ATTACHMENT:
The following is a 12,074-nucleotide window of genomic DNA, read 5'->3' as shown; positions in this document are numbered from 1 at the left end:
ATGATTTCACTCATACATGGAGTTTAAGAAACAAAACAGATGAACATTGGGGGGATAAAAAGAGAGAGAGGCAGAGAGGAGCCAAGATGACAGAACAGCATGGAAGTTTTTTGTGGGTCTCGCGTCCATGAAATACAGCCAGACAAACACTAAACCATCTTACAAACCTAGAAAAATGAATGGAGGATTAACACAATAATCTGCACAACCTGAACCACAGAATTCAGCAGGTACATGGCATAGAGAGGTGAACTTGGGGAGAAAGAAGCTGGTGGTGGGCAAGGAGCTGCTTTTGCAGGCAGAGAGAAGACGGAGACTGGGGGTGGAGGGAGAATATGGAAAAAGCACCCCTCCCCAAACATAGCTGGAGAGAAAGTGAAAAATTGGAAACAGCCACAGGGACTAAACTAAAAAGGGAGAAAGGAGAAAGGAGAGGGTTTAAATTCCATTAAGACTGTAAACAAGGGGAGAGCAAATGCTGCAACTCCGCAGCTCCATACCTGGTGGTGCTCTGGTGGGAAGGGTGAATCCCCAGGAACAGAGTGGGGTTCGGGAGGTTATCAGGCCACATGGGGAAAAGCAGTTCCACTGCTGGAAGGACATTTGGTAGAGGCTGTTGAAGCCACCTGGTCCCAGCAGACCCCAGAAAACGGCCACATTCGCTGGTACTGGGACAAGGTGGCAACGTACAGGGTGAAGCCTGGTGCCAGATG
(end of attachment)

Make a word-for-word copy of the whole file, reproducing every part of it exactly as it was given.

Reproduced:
The following is a 12,074-nucleotide window of genomic DNA, read 5'->3' as shown; positions in this document are numbered from 1 at the left end:
ATGATTTCACTCATACATGGAGTTTAAGAAACAAAACAGATGAACATTGGGGGGATAAAAAGAGAGAGAGGCAGAGAGGAGCCAAGATGACAGAACAGCATGGAAGTTTTTTGTGGGTCTCGCGTCCATGAAATACAGCCAGACAAACACTAAACCATCTTACAAACCTAGAAAAATGAATGGAGGATTAACACAATAATCTGCACAACCTGAACCACAGAATTCAGCAGGTACATGGCATAGAGAGGTGAACTTGGGGAGAAAGAAGCTGGTGGTGGGCAAGGAGCTGCTTTTGCAGGCAGAGAGAAGACGGAGACTGGGGGTGGAGGGAGAATATGGAAAAAGCACCCCTCCCCAAACATAGCTGGAGAGAAAGTGAAAAATTGGAAACAGCCACAGGGACTAAACTAAAAAGGGAGAAAGGAGAAAGGAGAGGGTTTAAATTCCATTAAGACTGTAAACAAGGGGAGAGCAAATGCTGCAACTCCGCAGCTCCATACCTGGTGGTGCTCTGGTGGGAAGGGTGAATCCCCAGGAACAGAGTGGGGTTCGGGAGGTTATCAGGCCACATGGGGAAAAGCAGTTCCACTGCTGGAAGGACATTTGGTAGAGGCTGTTGAAGCCACCTGGTCCCAGCAGACCCCAGAAAACGGCCACATTCGCTGGTACTGGGACAAGGTGGCAACGTACAGGGTGAAGCCTGGTGCCAGATG